Protection status The swamp forests of Pahang, Pekan, Nenasi, Resak, Rompin and Endau are classified as Forest Reserves (DWNP, 1987). About 87,000 ha of PSF cover in the SEP region is protected as PFEs; broken into 4 separate FRs - Pekan, Nenasi, Kedondong and Resak. The rest are all stateland forests, rivers and riverine areas.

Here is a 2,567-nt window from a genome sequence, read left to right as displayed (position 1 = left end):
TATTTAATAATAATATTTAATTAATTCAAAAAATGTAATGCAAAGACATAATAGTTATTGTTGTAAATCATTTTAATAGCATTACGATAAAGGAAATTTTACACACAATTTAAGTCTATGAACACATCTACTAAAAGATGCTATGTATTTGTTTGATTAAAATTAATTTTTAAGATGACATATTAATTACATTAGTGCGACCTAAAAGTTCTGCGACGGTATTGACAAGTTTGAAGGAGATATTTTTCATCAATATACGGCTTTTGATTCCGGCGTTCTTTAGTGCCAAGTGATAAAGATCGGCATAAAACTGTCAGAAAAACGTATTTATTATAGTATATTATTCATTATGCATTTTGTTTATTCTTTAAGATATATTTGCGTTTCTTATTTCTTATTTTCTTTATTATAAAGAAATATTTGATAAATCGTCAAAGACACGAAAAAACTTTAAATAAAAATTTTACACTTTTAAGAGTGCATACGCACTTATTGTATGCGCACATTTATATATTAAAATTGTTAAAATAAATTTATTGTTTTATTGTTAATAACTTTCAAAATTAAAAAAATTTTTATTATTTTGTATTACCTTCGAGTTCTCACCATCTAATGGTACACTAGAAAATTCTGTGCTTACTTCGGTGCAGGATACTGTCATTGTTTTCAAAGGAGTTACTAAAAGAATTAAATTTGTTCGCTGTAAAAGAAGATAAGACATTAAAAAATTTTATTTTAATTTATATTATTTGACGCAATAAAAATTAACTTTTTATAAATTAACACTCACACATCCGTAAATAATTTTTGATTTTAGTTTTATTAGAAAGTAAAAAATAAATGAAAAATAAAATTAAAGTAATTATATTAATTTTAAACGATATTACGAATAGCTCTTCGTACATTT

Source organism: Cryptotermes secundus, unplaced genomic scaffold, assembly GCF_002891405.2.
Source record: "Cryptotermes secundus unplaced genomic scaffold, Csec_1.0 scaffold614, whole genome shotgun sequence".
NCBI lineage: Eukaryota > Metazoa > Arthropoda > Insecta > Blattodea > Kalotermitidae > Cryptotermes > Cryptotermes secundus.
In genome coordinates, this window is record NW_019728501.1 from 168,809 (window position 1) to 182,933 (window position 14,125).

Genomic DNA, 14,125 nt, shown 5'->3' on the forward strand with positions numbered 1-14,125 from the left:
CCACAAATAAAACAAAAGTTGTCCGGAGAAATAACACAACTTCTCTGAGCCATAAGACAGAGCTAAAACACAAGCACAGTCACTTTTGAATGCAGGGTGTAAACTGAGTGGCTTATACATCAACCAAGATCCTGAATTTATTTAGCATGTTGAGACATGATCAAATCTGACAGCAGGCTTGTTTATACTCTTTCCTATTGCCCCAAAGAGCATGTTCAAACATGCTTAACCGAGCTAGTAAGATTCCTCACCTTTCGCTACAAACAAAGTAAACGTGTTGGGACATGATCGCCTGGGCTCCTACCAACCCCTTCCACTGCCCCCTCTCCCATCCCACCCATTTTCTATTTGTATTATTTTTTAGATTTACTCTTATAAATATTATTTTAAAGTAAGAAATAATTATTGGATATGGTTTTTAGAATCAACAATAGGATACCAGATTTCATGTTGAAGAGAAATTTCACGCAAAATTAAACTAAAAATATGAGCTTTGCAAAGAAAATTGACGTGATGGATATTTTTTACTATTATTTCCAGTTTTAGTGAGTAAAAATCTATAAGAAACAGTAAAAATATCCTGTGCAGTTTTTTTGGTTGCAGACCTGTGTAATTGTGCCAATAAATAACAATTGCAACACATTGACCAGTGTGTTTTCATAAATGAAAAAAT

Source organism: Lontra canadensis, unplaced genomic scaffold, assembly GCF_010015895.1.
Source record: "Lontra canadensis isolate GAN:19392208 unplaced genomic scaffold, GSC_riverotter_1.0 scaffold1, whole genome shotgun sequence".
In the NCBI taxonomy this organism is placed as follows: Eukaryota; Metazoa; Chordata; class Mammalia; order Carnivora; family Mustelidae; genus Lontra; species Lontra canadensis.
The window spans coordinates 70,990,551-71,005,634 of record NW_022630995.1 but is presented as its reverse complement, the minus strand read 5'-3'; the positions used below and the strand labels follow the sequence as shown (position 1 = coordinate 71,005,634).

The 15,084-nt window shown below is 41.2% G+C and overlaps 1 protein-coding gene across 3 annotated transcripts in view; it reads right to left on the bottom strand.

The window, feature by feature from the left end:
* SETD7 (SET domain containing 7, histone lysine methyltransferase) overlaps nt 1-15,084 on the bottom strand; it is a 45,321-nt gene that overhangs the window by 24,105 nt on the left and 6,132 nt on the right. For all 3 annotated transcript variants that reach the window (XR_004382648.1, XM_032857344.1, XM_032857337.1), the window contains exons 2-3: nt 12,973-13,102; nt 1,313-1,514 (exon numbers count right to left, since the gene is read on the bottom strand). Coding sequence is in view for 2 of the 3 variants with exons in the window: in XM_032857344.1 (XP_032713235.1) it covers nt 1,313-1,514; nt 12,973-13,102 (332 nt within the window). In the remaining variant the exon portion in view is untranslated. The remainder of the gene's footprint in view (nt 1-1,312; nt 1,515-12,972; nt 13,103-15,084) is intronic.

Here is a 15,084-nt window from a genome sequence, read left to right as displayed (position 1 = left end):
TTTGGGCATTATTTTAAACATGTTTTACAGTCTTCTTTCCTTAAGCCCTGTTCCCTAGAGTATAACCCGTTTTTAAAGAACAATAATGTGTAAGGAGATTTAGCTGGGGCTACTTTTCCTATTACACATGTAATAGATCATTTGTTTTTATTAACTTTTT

References DWNP. 1987. Malaysian Wetland Directory. Peninsular Malaysia: Department of Wildlife and National Parks.Pons, L.J., Prentice, C. and Aikanathan, S. 1989. A preliminary assessment of some peat and freshwater swamp areas in South-eastern Pahang, Peninsular Malaysia, in relation to their optimal use. Asian Wetland Bureau Publication No. 31. Kuala Lumpur: IPT Asian Wetland Bureau.Howes, J.R., Hawkins, A.F.A. and Parish, D. 1986. Preliminary survey of wetlands and shorebirds along the east coast of Peninsular Malaysia. Kuala Lumpur: Interwader Publication No. 14.IUCN. 2002. 2002 IUCN Red List of Threatened Species. http://www.redlist.org (23 June 2003).MWWG. 1986. Malaysian Wetland Inventory: The Value of Malaysian Wetlands and their Role in National Development. Special Report to the Minister of Science, Technology and the Environment. Department of Wildlife and National Parks, Peninsular Malaysia.Sebastian, A. 1999. 1997-1998 Records of Globally Threatened Species from Peat Swamp Forest in Malaysia. Suara Enggang 1: 17-18.Sebastian, A.C. 1998. Preliminary ecological assessment of the Southeast Pahang peat swamp forest, Pahang, Malaysia. Sarawak: Aonyx Environmental Services. (Internal report).Wells, D.R. 1999. The Birds of the Thai-Malay Peninsula (Volume One: Non-passerines). San Diego: Academic Press.Wetlands International. 2003. Draft Final Report - Multi-disciplinary Assessment (MDA) of SEPPSF. UNDP/GEF Funded PSF Project MAL/99/G31: Conservation and Sustainable Use of Tropical Peat Swamp Forests and Associated Wetland Ecosystems.Zubaid Akbar, Mohd. Azlan Jayasilan Abdul Gulam Azad and Kunz, T.H. 2000. Abundance and Roosting Ecology of the Malayan Flying Fox, Pteropus vampyrus in Peninsular Malaysia. (Unpublished).